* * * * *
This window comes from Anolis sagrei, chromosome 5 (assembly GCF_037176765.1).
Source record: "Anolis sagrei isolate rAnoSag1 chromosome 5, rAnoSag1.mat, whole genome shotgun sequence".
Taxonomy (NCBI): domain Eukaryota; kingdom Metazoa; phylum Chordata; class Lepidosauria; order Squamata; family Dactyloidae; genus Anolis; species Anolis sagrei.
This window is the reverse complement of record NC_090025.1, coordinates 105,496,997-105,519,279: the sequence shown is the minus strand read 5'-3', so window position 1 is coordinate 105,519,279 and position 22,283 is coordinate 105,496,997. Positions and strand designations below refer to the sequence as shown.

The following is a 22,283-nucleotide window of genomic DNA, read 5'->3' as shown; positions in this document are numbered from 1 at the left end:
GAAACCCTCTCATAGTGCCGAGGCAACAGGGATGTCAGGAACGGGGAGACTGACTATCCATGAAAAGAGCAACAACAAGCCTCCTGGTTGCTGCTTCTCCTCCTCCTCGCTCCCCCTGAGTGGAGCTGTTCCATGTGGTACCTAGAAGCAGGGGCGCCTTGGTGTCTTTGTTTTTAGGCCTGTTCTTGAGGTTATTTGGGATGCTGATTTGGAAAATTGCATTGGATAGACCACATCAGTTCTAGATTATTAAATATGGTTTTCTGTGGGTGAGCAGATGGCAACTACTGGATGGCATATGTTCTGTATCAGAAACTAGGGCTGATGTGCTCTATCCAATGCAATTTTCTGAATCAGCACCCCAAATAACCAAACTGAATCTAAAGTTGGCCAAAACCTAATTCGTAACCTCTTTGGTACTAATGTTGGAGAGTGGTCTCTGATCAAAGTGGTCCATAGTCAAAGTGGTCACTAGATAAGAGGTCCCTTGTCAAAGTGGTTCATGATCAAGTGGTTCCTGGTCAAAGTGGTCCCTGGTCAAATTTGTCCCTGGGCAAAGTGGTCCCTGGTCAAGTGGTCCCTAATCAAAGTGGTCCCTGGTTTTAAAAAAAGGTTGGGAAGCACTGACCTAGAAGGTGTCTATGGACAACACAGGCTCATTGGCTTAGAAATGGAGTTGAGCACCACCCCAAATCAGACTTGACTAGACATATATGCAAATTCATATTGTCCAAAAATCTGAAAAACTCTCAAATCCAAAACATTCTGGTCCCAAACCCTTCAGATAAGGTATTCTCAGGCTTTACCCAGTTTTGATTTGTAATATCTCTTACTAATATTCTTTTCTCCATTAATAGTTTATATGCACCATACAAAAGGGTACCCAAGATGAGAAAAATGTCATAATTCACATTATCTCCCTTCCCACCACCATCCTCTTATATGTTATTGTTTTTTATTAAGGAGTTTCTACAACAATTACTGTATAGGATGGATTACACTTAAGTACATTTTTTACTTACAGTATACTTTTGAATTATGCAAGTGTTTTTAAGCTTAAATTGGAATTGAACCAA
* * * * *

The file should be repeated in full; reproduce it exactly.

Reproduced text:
This window comes from Anolis sagrei, chromosome 5 (assembly GCF_037176765.1).
Source record: "Anolis sagrei isolate rAnoSag1 chromosome 5, rAnoSag1.mat, whole genome shotgun sequence".
Taxonomy (NCBI): domain Eukaryota; kingdom Metazoa; phylum Chordata; class Lepidosauria; order Squamata; family Dactyloidae; genus Anolis; species Anolis sagrei.
This window is the reverse complement of record NC_090025.1, coordinates 105,496,997-105,519,279: the sequence shown is the minus strand read 5'-3', so window position 1 is coordinate 105,519,279 and position 22,283 is coordinate 105,496,997. Positions and strand designations below refer to the sequence as shown.

The following is a 22,283-nucleotide window of genomic DNA, read 5'->3' as shown; positions in this document are numbered from 1 at the left end:
GAAACCCTCTCATAGTGCCGAGGCAACAGGGATGTCAGGAACGGGGAGACTGACTATCCATGAAAAGAGCAACAACAAGCCTCCTGGTTGCTGCTTCTCCTCCTCCTCGCTCCCCCTGAGTGGAGCTGTTCCATGTGGTACCTAGAAGCAGGGGCGCCTTGGTGTCTTTGTTTTTAGGCCTGTTCTTGAGGTTATTTGGGATGCTGATTTGGAAAATTGCATTGGATAGACCACATCAGTTCTAGATTATTAAATATGGTTTTCTGTGGGTGAGCAGATGGCAACTACTGGATGGCATATGTTCTGTATCAGAAACTAGGGCTGATGTGCTCTATCCAATGCAATTTTCTGAATCAGCACCCCAAATAACCAAACTGAATCTAAAGTTGGCCAAAACCTAATTCGTAACCTCTTTGGTACTAATGTTGGAGAGTGGTCTCTGATCAAAGTGGTCCATAGTCAAAGTGGTCACTAGATAAGAGGTCCCTTGTCAAAGTGGTTCATGATCAAGTGGTTCCTGGTCAAAGTGGTCCCTGGTCAAATTTGTCCCTGGGCAAAGTGGTCCCTGGTCAAGTGGTCCCTAATCAAAGTGGTCCCTGGTTTTAAAAAAAGGTTGGGAAGCACTGACCTAGAAGGTGTCTATGGACAACACAGGCTCATTGGCTTAGAAATGGAGTTGAGCACCACCCCAAATCAGACTTGACTAGACATATATGCAAATTCATATTGTCCAAAAATCTGAAAAACTCTCAAATCCAAAACATTCTGGTCCCAAACCCTTCAGATAAGGTATTCTCAGGCTTTACCCAGTTTTGATTTGTAATATCTCTTACTAATATTCTTTTCTCCATTAATAGTTTATATGCACCATACAAAAGGGTACCCAAGATGAGAAAAATGTCATAATTCACATTATCTCCCTTCCCACCACCATCCTCTTATATGTTATTGTTTTTTATTAAGGAGTTTCTACAACAATTACTGTATAGGATGGATTACACTTAAGTACATTTTTTACTTACAGTATACTTTTGAATTATGCAAGTGTTTTTAAGCTTAAATTGGAATTGAACCAA